p.s.

Do a keyword search and see for yourself how many people are investing here.

p.p.s.

I know and work personally on RE for a BIG investor out of Kansas City that is buying things in Dayton as fast as they can

The rental demand is partly due to the enormous air force base, its many specialty manufacturers and military contracts, its two big universities and the slow resurrection of the auto industry which was devastated by the shuttering of GM at the crash time (I think it was 2007).

The north side of town has the best housing stock in my view. And the west side has the highest murder rate. Look at North Riverdale, grafton hill (C), or kettering (B) for the best housing stock for low money. How low? In North Riverdale (C) last year I bought a duplex for $14,000 including closing costs. Added about another 15k and some significant sweat and she now rents for $1,600 plus utilities.

Keep this in mind if you buy government repos (HUD, Fanny, Freddie, city, county) in Dayton - when they go through the sheriff's sale, the county foreclosure process does some of the best title work anywhere.

Hi Moe,

Thank you for interest in our area. Like any city, Dayton has nice areas and not so nice areas. Here are my own considerations for investing in the area:

- Wright-Patterson Air Force Base is the biggest employer not only in the area, but the entire state (or so I'm told). I even work there for my 9-5. Approximately 20,000 of the 30,000+ there are government civilians, most of which are either Dayton natives or plan on staying here long term. What does this mean for investors? Stable employment, good salaries, and not much risk of losing employees due to layoffs or relocation.

- While the Air Force is not the only employer, other large companies in the area offer no guarantees. A couple of the largest employers in the area have left Dayton in the last 10 years or less, which has not helped with growth.

- Dayton does not see a lot of rent or property value fluctuation. Just steady, slow appreciation over the long term. I doubt we'll see west coast property value swings though.

- I personally avoid the area directly west of I-75/the Miami River. You can find extremely cheap properties (less than $20k) in some of those areas and with good reason in my opinion. I have heard of out of state investors buying these properties only to sell them once they realize that it's a D neighborhood. There are good people in all neighborhoods, but if investing out of state you'll set yourself up for a very high chance of having tenant issues.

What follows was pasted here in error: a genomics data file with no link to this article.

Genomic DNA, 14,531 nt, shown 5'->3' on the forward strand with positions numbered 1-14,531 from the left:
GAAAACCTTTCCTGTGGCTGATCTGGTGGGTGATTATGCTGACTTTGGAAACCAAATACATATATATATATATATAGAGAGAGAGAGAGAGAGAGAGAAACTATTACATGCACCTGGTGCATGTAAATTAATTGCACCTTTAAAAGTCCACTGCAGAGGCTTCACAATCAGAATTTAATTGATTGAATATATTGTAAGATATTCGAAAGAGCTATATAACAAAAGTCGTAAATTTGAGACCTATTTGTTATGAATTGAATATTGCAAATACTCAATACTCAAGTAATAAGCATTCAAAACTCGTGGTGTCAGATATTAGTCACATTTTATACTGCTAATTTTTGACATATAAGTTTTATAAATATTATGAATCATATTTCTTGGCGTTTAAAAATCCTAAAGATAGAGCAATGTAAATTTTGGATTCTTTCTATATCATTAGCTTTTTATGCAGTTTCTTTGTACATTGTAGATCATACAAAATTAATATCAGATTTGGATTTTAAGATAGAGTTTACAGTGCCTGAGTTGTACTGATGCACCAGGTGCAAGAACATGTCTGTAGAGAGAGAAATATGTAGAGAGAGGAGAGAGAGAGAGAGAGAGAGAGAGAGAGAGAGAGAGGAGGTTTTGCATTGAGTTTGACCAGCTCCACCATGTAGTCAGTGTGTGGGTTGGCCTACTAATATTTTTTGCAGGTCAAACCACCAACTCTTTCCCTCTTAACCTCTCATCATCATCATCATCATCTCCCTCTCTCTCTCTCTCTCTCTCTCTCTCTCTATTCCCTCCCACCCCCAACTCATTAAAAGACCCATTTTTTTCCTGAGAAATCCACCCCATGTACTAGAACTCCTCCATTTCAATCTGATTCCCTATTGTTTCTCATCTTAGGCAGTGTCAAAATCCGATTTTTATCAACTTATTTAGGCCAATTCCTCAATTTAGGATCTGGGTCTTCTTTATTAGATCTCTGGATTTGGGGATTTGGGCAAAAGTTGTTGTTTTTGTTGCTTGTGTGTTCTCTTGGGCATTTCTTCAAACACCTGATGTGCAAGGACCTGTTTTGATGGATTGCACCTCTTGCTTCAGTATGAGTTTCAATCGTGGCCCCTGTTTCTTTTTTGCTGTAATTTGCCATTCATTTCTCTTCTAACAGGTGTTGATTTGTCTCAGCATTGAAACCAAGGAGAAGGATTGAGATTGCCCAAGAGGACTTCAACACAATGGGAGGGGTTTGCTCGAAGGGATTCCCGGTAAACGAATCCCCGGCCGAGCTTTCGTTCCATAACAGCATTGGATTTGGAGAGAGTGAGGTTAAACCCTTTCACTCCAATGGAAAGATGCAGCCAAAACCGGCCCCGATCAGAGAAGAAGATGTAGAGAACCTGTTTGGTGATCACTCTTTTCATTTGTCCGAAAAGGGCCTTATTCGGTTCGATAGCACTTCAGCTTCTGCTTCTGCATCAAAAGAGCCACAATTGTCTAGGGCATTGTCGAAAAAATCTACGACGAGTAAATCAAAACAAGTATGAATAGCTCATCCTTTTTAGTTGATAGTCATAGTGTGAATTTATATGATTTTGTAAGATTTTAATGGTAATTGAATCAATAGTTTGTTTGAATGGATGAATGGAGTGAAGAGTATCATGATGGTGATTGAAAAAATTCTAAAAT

- South of the city is generally good especially right around I-675. Beavercreek, Yellow Springs, Bellbrook, Centerville, Kettering, Oakwood, Springboro, all are B or A areas. My preference is finding properties here because very high ranked school districts drive demand in Dayton.

- I can't speak too much about the north city of the city demand-wise. It seems hit or miss by neighborhood.

- Dayton is currently a nation-leading city in the heroin/fentanyl epidemic. Because of this, I would suggest putting systems in place to vet possible addicts/traffickers.

Let me know if you have any other questions.

- Ryan

what’s everyone’s thoughts on Fairborn? It’s right outside the base.

@Ryan Provost wrote: I can't speak too much about the north of the city demand-wise. It seems hit or miss by neighborhood.

You are quite right it is hit or miss on the north side. At the low end is Santa Clara, a blighted area which is basically the skid row of Dayton, Ohio. At the high end are places like grafton hill where the houses are too high end for rentals in my view or some parts of Shiloh where mid-century modern mansions are up on the hilltops. The best areas for investors are those that have a lot of really nice smaller houses and a mix of B- and C or C+ grade neighborhoods. The northern part of zip 45405 is like that, north of hillcrest. Here is a map of an area. It has stabilized in recent years and rents and prices are taking off this spring. I circled a couple of turnkey SF sales that went for a little over 50$/square foot in nice shape. This spring, the rental demand and purchase prices are on an absolute tear since the sf prices started going above 50k. Its a key breakout point because above 50, most banks will do mortgages. I would describe the C areas (most of Dayton proper) as highly deleveraged at this point in time and prices are poised to skyrocket as values rise above 50k.